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Toxicodynamics of Dioxins in an Obese and Non-Obese Population


<P>Thirty obese patients undergoing weight loss surgery (gastric band surgery) will be recruited and thirty non-obese patients undergoing minor gastric/abdominal surgery will be recruited as controls. Each participant will provide liver, adipose tissue and blood samples during surgery. Follow up blood samples will be taken from the volunteers 3, 6, 9 and 12 months after surgery. Each participant will also complete a simple food diary and have their weight loss and change of body composition monitored.</P>

Measurement of dioxin levels in liver, adipose tissue and blood samples will be performed using high resolution mass spectrometry.</P>

The final data will be analysed to identify the change in dioxin levels over time associated with loss of body weight/change in lean body mass, together with the dioxin load in subcutaneous adipose tissue before and after weight loss.</P>
<P>FS241062(T01063) BFR extension - Start date: 1 April 2011 End date: 1 June 2015</P>
<P>An extension to this project, FS241062(T01063) BFR, is currently underway and will run alongside the original project. Owing to the lack of data on brominated flame retardants (BFRs), it has been considered beneficial to gather baseline data on body burdens and thus assess the value of the approach and possible basis for biomonitoring. Samples of adipose and blood will be obtained under T01063 for these additional analysis, which will give added value to the ongoing FSA-funded study, FS235011(T01063). The outcomes of the extension will yield useful information to further refine the risk assessment for BFRs. </P>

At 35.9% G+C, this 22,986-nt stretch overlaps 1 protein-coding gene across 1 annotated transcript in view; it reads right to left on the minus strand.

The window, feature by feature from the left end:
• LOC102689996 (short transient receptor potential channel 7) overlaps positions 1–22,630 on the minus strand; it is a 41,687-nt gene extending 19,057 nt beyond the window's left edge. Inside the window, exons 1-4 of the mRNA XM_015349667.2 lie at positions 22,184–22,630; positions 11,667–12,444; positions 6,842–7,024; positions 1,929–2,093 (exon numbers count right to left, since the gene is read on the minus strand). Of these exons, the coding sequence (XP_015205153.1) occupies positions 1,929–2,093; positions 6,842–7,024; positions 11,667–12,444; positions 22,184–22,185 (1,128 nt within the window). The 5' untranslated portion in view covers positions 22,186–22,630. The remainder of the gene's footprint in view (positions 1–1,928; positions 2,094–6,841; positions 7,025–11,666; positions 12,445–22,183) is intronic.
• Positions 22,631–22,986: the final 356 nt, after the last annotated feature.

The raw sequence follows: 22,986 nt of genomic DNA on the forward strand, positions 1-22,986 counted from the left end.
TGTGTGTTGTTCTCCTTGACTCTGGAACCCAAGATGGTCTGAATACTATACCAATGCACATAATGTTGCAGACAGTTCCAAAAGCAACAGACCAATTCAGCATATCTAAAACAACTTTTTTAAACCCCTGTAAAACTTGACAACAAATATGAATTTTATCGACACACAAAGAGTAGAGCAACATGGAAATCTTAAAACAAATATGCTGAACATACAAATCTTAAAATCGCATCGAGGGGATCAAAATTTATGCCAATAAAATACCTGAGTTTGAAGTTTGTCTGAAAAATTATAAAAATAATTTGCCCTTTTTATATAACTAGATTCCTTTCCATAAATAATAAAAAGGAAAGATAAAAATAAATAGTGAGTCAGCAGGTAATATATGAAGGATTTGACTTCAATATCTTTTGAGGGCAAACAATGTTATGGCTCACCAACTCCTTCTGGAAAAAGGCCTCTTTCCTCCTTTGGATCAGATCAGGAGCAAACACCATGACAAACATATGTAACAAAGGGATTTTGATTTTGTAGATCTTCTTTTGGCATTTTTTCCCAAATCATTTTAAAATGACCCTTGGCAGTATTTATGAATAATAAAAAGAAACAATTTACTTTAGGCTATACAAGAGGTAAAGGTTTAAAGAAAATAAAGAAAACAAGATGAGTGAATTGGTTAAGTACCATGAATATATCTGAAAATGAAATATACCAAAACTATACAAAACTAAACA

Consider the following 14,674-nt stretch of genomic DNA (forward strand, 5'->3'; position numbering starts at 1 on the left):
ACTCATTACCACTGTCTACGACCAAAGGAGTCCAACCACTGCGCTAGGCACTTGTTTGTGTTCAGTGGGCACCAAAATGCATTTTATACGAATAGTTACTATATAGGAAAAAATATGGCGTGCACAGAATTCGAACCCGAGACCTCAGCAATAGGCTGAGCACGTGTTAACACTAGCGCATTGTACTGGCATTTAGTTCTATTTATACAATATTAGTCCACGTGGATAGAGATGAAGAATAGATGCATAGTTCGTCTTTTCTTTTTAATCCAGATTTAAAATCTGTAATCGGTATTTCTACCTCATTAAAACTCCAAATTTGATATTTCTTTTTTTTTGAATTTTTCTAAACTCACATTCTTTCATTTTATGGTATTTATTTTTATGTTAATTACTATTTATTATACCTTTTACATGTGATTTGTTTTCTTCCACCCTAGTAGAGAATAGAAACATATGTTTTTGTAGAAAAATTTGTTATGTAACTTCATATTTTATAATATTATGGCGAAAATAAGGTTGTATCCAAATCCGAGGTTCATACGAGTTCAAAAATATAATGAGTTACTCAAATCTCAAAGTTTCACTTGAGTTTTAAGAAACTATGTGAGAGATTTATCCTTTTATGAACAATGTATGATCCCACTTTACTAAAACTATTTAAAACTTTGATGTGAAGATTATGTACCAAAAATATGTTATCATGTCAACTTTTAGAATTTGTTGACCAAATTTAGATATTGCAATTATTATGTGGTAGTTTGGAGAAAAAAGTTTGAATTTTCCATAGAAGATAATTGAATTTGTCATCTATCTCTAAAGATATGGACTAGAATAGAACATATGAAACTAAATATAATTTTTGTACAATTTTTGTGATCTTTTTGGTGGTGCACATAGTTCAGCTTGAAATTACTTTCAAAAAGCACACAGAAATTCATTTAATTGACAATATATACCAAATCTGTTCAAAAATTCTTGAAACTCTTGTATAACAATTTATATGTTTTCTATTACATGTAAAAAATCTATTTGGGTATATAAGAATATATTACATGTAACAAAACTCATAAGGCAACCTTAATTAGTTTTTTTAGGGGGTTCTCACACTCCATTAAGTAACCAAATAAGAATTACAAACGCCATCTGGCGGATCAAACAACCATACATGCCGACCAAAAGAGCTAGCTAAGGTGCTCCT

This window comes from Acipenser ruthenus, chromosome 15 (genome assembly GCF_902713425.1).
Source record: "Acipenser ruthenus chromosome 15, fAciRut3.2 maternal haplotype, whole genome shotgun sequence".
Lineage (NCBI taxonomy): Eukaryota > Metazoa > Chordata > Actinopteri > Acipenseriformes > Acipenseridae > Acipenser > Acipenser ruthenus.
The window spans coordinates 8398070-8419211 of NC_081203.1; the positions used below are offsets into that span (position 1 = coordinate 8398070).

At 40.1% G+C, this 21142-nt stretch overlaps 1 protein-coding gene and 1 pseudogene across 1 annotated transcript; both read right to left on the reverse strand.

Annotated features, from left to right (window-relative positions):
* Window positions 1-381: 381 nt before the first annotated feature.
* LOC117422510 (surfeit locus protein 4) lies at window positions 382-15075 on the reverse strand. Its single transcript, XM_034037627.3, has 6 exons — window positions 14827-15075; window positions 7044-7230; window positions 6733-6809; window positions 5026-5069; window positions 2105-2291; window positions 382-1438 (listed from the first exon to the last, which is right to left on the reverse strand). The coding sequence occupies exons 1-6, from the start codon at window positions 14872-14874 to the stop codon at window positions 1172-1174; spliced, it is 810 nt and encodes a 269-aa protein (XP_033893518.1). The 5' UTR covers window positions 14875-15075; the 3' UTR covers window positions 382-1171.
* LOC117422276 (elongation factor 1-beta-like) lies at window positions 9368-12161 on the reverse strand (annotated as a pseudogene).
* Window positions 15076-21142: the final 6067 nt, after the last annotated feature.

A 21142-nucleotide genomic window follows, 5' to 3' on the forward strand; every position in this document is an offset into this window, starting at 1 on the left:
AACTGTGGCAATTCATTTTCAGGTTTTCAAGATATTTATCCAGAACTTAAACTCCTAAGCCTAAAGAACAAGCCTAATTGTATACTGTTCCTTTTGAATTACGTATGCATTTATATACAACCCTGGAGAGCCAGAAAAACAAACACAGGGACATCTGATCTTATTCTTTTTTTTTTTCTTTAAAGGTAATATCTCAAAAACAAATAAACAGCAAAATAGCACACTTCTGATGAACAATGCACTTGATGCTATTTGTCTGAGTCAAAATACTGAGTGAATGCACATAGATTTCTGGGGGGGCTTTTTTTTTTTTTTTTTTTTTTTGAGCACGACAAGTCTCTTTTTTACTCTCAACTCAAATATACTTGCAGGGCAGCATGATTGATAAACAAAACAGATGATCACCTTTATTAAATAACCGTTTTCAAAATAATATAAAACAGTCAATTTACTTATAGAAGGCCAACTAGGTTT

More information

<P>Dioxins are persistent organic pollutants which are widespread in the environment. They are formed as by-products of natural and industrial combustion, and during some industrial processes. They accumulate in fat and fatty tissue of living organisms. The main source of human exposure to dioxins is from the diet; the highest levels being found in fatty foods such as dairy products, meat, and oily fish. </P>

Determining human tissue concentrations of dioxins is an important factor for assessing the risk to public health from these compounds, and this information is currently lacking for European populations. This study aims to determine what happens to dioxins stored in body fat when someone looses a lot of weight over a short period of time. The results should enable the Agency to determine whether the dioxins concentrate in the remaining fat or are lost from the body along with the fat.</P>
The outcomes of this study will yield useful information to further refine the risk assessment for dioxins.</P>

<p>Find more about this project and other FSA food safety-related projects at the <a href="; target="_blank">Food Standards Agency Research webpage</a>.

University of Hull
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FS235011 (T01063)